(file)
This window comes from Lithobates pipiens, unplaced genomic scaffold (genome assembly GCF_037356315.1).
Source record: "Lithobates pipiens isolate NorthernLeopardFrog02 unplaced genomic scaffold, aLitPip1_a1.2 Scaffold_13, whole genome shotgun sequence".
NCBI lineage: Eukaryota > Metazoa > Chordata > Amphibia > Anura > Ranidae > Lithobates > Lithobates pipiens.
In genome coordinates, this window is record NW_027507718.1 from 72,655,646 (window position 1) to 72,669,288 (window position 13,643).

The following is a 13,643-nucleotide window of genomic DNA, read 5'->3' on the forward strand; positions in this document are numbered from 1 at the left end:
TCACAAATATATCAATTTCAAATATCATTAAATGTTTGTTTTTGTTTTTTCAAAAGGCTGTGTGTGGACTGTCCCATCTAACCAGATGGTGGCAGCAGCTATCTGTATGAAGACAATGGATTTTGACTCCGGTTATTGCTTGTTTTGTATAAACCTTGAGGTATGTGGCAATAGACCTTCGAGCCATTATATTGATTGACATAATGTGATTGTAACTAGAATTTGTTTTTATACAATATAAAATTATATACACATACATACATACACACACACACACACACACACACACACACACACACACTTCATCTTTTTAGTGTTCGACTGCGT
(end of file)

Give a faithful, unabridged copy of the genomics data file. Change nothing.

This window comes from Lithobates pipiens, unplaced genomic scaffold (genome assembly GCF_037356315.1).
Source record: "Lithobates pipiens isolate NorthernLeopardFrog02 unplaced genomic scaffold, aLitPip1_a1.2 Scaffold_13, whole genome shotgun sequence".
NCBI lineage: Eukaryota > Metazoa > Chordata > Amphibia > Anura > Ranidae > Lithobates > Lithobates pipiens.
In genome coordinates, this window is record NW_027507718.1 from 72,655,646 (window position 1) to 72,669,288 (window position 13,643).

The following is a 13,643-nucleotide window of genomic DNA, read 5'->3' on the forward strand; positions in this document are numbered from 1 at the left end:
TCACAAATATATCAATTTCAAATATCATTAAATGTTTGTTTTTGTTTTTTCAAAAGGCTGTGTGTGGACTGTCCCATCTAACCAGATGGTGGCAGCAGCTATCTGTATGAAGACAATGGATTTTGACTCCGGTTATTGCTTGTTTTGTATAAACCTTGAGGTATGTGGCAATAGACCTTCGAGCCATTATATTGATTGACATAATGTGATTGTAACTAGAATTTGTTTTTATACAATATAAAATTATATACACATACATACATACACACACACACACACACACACACACACACACACACACTTCATCTTTTTAGTGTTCGACTGCGT